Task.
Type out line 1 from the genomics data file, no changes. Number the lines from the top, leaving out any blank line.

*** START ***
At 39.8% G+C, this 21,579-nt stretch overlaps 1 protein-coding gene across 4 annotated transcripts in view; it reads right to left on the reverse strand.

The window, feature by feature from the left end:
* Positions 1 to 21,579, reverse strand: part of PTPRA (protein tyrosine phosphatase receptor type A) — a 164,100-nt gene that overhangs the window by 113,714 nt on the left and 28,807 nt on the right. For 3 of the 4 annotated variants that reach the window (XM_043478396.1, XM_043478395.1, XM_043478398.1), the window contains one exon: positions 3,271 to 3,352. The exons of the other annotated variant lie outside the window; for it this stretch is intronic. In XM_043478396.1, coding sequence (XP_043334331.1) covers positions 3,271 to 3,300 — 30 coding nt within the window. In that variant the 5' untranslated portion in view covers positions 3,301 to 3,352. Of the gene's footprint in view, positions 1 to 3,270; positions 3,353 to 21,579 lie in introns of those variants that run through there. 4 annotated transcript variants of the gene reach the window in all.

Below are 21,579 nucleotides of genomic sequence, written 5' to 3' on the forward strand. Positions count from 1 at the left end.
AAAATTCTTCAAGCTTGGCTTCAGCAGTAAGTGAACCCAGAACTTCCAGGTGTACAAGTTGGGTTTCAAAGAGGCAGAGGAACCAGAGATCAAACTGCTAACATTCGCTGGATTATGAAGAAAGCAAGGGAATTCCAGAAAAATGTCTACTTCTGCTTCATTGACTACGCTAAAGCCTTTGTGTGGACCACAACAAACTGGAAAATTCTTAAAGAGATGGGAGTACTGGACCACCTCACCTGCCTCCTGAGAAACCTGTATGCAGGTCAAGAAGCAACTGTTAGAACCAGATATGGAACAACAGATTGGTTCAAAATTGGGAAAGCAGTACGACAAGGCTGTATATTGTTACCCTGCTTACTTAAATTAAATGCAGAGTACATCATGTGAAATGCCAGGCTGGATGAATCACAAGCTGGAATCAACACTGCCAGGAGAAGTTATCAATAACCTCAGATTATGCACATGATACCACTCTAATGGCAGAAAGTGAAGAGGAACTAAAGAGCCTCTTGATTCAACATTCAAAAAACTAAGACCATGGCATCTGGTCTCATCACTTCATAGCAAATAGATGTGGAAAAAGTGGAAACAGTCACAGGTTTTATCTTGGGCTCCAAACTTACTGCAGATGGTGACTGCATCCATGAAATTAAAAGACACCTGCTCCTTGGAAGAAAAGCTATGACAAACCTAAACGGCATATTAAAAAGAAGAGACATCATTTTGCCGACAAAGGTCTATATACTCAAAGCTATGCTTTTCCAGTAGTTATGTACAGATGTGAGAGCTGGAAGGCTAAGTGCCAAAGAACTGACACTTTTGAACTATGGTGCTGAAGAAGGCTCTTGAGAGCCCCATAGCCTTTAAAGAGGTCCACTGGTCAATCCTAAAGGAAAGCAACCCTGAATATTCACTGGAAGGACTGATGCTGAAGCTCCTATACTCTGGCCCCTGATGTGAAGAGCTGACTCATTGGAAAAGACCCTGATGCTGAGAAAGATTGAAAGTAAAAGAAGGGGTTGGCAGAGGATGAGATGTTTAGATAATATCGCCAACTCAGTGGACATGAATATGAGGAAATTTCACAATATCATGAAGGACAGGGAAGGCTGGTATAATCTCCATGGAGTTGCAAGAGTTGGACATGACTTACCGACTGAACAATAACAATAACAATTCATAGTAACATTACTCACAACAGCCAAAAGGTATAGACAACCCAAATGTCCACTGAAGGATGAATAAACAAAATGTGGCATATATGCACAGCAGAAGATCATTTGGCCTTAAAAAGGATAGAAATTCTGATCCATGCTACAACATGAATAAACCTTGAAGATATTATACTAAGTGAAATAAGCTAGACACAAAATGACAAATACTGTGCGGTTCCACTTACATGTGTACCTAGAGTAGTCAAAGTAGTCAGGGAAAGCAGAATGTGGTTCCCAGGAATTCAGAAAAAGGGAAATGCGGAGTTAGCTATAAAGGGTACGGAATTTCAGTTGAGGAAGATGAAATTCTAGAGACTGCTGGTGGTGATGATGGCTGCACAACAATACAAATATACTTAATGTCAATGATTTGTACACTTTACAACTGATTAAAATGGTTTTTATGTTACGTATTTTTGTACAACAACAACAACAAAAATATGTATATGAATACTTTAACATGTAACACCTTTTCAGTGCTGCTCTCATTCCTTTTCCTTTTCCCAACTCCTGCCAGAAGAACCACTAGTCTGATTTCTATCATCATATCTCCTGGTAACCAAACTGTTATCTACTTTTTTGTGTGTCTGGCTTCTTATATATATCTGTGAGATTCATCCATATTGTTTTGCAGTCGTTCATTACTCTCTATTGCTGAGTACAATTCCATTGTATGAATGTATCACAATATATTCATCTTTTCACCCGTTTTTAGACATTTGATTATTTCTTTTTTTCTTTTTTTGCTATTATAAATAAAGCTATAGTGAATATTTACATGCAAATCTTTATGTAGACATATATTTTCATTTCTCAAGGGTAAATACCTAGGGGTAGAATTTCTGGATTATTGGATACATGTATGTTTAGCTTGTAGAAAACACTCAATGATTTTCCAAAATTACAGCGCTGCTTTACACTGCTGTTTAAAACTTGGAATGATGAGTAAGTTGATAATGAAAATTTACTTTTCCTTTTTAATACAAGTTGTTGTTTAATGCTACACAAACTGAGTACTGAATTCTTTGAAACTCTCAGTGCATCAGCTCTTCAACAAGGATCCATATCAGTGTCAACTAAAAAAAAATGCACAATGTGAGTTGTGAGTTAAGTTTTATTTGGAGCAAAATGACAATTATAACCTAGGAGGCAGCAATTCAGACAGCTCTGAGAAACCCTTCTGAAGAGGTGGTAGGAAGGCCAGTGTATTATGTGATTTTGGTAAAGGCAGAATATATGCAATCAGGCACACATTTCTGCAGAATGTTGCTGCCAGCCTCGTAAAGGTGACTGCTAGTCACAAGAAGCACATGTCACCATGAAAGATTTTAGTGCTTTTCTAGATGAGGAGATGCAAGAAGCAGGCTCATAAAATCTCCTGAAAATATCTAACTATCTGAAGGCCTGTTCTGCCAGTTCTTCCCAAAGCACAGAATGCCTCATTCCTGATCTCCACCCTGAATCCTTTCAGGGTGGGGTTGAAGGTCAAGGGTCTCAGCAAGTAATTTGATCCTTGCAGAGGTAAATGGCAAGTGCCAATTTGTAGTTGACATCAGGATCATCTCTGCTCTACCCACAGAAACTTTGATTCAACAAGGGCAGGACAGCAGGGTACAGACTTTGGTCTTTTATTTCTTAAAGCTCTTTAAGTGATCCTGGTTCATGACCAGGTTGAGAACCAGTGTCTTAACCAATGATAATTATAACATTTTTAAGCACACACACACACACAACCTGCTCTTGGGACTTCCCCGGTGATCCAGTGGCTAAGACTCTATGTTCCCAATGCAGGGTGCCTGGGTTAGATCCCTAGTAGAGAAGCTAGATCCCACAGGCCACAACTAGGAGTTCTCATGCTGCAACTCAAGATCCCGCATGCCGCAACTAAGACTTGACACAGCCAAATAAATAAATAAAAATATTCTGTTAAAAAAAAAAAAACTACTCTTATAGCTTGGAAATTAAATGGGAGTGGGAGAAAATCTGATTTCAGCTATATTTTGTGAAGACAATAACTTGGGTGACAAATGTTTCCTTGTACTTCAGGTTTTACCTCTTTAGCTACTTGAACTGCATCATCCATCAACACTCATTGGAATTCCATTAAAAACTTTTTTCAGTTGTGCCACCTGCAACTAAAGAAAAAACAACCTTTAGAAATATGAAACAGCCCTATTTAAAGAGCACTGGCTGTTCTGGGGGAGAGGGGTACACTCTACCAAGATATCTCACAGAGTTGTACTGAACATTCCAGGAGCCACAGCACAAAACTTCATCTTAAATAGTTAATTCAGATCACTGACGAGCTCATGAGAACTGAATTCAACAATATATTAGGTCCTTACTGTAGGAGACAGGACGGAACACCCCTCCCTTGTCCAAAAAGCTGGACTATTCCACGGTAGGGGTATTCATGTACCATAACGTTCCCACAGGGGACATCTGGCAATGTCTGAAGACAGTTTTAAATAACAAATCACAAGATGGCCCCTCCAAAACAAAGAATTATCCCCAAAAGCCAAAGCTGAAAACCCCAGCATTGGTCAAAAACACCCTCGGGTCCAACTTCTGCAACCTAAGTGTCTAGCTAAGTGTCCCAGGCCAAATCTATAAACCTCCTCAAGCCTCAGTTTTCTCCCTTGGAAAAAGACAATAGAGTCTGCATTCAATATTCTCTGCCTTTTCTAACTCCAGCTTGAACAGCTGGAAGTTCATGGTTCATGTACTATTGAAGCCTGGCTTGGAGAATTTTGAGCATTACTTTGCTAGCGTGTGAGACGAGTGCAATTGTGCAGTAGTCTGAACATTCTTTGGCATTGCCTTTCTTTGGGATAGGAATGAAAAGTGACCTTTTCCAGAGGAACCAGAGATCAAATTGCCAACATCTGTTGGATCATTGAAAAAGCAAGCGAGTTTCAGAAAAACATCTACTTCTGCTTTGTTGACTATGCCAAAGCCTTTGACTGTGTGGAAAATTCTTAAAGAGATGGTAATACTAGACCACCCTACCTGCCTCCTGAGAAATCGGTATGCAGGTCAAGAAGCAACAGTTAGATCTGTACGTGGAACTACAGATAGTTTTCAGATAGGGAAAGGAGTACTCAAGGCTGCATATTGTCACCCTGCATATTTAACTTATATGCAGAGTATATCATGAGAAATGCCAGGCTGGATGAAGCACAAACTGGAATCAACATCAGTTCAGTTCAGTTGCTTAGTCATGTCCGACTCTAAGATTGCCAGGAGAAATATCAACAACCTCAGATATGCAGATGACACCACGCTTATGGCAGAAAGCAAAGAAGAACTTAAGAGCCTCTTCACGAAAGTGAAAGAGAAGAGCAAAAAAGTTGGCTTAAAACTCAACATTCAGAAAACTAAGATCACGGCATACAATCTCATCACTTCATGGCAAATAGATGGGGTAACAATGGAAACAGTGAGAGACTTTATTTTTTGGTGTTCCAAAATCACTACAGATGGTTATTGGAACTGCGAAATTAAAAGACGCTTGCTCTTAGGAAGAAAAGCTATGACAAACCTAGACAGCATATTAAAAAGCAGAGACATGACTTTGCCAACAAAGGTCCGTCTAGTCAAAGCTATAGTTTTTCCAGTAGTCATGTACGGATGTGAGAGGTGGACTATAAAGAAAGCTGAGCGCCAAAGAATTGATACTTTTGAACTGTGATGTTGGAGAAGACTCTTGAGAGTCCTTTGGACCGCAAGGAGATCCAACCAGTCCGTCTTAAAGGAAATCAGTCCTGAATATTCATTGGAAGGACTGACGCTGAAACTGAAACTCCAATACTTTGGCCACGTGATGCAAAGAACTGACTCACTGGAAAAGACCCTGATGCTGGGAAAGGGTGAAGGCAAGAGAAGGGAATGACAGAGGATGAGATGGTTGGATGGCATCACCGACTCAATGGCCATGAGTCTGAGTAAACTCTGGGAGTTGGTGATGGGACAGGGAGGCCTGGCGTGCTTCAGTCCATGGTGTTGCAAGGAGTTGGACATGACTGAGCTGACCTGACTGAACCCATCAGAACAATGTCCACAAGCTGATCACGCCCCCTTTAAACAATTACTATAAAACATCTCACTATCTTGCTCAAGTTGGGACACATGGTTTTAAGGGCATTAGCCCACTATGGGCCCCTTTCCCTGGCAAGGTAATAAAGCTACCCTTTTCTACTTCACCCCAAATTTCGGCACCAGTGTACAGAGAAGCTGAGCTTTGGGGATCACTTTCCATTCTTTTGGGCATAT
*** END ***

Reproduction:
At 39.8% G+C, this 21,579-nt stretch overlaps 1 protein-coding gene across 4 annotated transcripts in view; it reads right to left on the reverse strand.